Nobody Is Ever Missing by Catherine Lacey | Book Review

GOD, IT’S BEEN SO LONG! I haven’t written a book review in almost a year, now. I’ve missed writing them, and I know for a fact that you haven’t.

If you read any of my older ones, you’ll know that I used to write long ass reviews. I mean, all of them are over 1,200 words. I thought I was being thorough by doing that, but now I found out that I only bored you guys. That’s why I’m trying to keep them under 500 words from now on (this one is a little over 600, but the next one will be shorter, I promise 😬)

Anyways, today I’ll be reviewing Nobody Is Ever Missing by Catherine Lacey. I wish I could say I’m starting off my new reviews on a good note, but I’m not. This might be one of the worst books I’ve ever read.

This intro is way too long, just go to the review already.



Publication Date: July 8th, 2014

Genre: Contemporary Literary Fiction

Publisher: FSG Originals

Format: Paperback

Page Count: 256

Series: Stand Alone


Without telling her family, Elyria takes a one-way flight to New Zealand, abruptly leaving her stable but unfulfilling life in Manhattan. As her husband scrambles to figure out what happened to her, Elyria hurtles into the unknown, testing fate by hitchhiking, tacitly being swept into the lives of strangers, and sleeping in fields, forests, and public parks.
Her risky and often surreal encounters with the people and wildlife of New Zealand propel Elyria deeper into her deteriorating mind. Haunted by her sister’s death and consumed by an inner violence, her growing rage remains so expertly concealed that those who meet her sense nothing unwell. This discord between her inner and outer reality leads her to another obsession: If her truest self is invisible and unknowable to others, is she even alive?


I’m going, to be frank with you, I did NOT like this book. At. All.

I’ve had this on my shelves for over 2 and a half years, and always thought it was going to be this mind-blowing novel that I just wasn’t ready for. I picked it up and read the first couple chapters last summer, but decided to DNF it and leave it for another day.

Almost a week ago, I was going through my shelf and thought it was time. I HAD to read it and get it over with.

It took me 5 whole days to read 256 pages. People who don’t usually read books would say that’s pretty fast, but for me, that’s agonizingly long to finish a book that short. I literally had an internal battle on whether I should DNF it again, or keep going. (As you can tell by me writing this review, I finished it.)

I have a couple reasons as to why this happened. (1) It’s an adult novel. Adult novels usually read a lot slower as the writing is super dense. (2) It’s literary fiction, which is mainly based on a character and their feelings. LF doesn’t interest me; I’m more drawn to plot driven books that also include three-dimensional characters.18490560

Speaking of a plot. This book doesn’t really have a plot. Even literary fiction has some type of plot. I guess you can kind of say that Elyria (the main character) going to New Zealand, leaving everyone behind and trying to ‘find herself’ (can you get any more cheesy?) is the ‘plot’, but even that was weak.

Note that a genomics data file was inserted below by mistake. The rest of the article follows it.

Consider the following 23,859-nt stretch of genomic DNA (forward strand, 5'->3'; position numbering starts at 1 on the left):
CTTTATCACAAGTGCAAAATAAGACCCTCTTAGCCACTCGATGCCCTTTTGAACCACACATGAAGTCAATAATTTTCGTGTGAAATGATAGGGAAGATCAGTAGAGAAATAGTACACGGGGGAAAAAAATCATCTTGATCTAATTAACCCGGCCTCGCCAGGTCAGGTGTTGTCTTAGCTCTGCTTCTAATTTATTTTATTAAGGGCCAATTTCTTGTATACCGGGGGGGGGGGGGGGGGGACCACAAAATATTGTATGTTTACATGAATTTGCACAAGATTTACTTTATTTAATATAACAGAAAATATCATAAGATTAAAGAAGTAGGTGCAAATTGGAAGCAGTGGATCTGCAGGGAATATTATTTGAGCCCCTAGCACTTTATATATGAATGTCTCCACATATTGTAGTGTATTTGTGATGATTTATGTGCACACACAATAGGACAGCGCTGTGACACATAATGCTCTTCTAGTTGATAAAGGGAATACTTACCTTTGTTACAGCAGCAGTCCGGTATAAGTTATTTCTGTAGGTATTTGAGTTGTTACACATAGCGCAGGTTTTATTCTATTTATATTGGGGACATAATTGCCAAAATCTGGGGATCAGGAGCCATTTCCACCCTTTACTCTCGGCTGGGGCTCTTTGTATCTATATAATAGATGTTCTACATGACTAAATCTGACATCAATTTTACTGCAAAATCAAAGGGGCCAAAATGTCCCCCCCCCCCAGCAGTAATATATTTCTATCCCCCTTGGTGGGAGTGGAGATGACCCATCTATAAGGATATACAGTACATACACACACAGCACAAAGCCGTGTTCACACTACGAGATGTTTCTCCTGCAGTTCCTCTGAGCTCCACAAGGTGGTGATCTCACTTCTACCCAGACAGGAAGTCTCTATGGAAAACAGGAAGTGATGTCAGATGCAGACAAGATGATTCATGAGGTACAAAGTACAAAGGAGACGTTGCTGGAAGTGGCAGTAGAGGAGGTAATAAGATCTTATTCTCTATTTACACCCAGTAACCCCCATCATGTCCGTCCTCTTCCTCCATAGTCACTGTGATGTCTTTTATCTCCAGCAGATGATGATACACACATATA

The book also ended so abruptly, I felt like we didn’t really get to see how the people around her react to her after etc.

Let’s talk a little about the characters in Nobody Is Ever Missing. Elyria is our main character; I think you can already tell I didn’t really enjoy her point of view.

She’s supposed to be this ‘broken woman who doesn’t know how to love and isn’t the same as everyone. She has a monster inside her controlling and ripping her from the inside out’. All sounds super cliche, I know, but hang in there for a second. The whole ‘broken main character’ thing is so overdone, and most authors can’t even pull it off. This was an example of one that went way too far. Elyria was whiny and mopey all around. If you want something along the lines of ‘broken main character’ then you should check out My Heart and Other Black Holes by Jasmine Warga (I have a review up for that too! Check it out.)

Moving on from Elyria, we have Charles, her husband. They basically got together because he was her sister’s professor before she killed herself. He didn’t really have to be there. They never really loved each other the author just put him there so we can see that she isn’t capable of loving and is only connecting with people over the loss of loved ones.

Some of the other side characters include: her mother, who’s a total bitch, but might be the most likable character in the whole book (tell you a lot); Ruby, her sister who we barely see, the only thing we know about her is that she commits suicide; Jaye, a ‘friend’ Elyria makes on her trip; and then a bunch of other forgettable people.

That’s all, I could go on, but I didn’t want this whole review to be me bashing on the book. If you liked this book, then please tell me why in the comments/replies section below (let’s have a civilized discussion about the highs and lows of the book together. Keyword: civilized.)

1 star

I think it was pretty obvious from the beginning that this was a one-star review…

Much love, Rawan 🖤 …